This is the time of year that people often decide upon New Years resolutions. While there is nothing wrong with making a resolution, my clients often tell me that they often don't follow through with them. What are some things that you can do to make changes in your behavior and make them stick?
First of all, while New Years Day may be a convenient time to decide to make behavior changes, realize that there is nothing magical about it. Treating New Years Day as some kind of magical point in time could make you discouraged and wanting to quit altogether if you relapse. If your behavior change relapses to your old behaviors on January 26, then January 27 is just as good to begin all over again. There is nothing magical about January 1.
Similarly, don't let setbacks ruin your determination. Setbacks are normal. Relapses happen. It's only human. Sometimes a relapse makes people feel hopeless and helpless. While some people can stop drinking or smoking or some other bad habit all at once and forever, that is not the most typical pattern of change.
Thirdly, make a list of all the reasons why you really want to change. What are all the advantages of changing and all the disadvantages of not changing?
Fourth, if there are circumstances which act as trigger events for you negative behavior, remove them. For example, if you are trying to diet, and you are snacking too much, remove the snacks from view. In fact, remove them from the house altogether. If you are trying to stop smoking, remove not only cigarettes, but also the lighters, ashtrays and anything which would remind you of smoking.
Fifth, create a setting which encourages healthy behavior. Again, using the dieting example, tempt yourself with healthy foods. If you are reaching for healthy foods, then you are not reaching for unhealthy foods. If you are satisfied with healthy foods, then you will not crave unhealthy foods as much.
Sixth, reinforce yourself for behavior change. Treat yourself to something positive in a healthy way as a reward for positive behavior change.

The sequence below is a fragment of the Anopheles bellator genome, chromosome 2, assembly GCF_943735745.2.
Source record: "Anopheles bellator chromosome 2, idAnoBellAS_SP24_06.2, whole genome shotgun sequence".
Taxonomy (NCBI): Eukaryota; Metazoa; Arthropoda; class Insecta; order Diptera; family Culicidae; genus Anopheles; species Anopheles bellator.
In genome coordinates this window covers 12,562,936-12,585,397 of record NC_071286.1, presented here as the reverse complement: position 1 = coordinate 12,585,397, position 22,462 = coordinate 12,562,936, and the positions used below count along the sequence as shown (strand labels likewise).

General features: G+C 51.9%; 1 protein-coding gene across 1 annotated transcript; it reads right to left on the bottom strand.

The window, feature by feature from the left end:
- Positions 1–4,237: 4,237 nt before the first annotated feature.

Seventh, watch out for negative thinking and don't allow negative thoughts to undermine your behavior change. Some typical sabotaging thoughts might be, "I can't do this," "I don't deserve to have things go well in my life," and "one relapse means that I have failed altogether."
Eighth, take it one step at a time. Work from one success to another. Don't make it into an all or nothing proposition ("Either I lose a hundred pounds or I haven't lost anything.")
Ninth, focus on the process of healthy behavior and not simply eliminating negative behavior. For example, instead of thinking that one will NOT eat, focus on eating in a healthy manner. Every meal that you eat that is healthy is a success. This is a different way of thinking from focusing on what you are not going to do. Eat healthy three meals a day, and you are having three successes a day. One failure is only one failure among many successes. Life itself is a process. The process can be healthy or not. It can be positive or not. Don't just focus on the end goal. Also focus on daily process of living your life in a healthy way.
Tenth, realize that when you decrease a negative behavior, you are essentially creating a type of vacuum. There is a saying that "Nature abhors a vacuum." That is, a vacuum tends to suck things into it. If a person has been smoking, they have been lighting up, smoking cigarettes, emptying ashtrays, going to the store for more cigarettes, and so on. These are behaviors that fill time. If they give up smoking, there is now extra time, and there is a vacuum of sorts. They need to fill the time with something positive and constructive or the extra time on their hands will "suck" the old behaviors right back. If a child is writing on a wall with crayon, you can punish them and they will stop. But if you don't give them constructive alternatives, they may go right back to doing it. On the other hand, if you go to the toy store and bring back a white board with markers or a large paper tablet with markers and encourage them to mark on it, then they are much less likely to go back to drawing on the wall. This is because you have filled the vacuum. So if you give up on one behavior, look for positive behaviors which will give you something to do with your hands, or your mouth, or your time.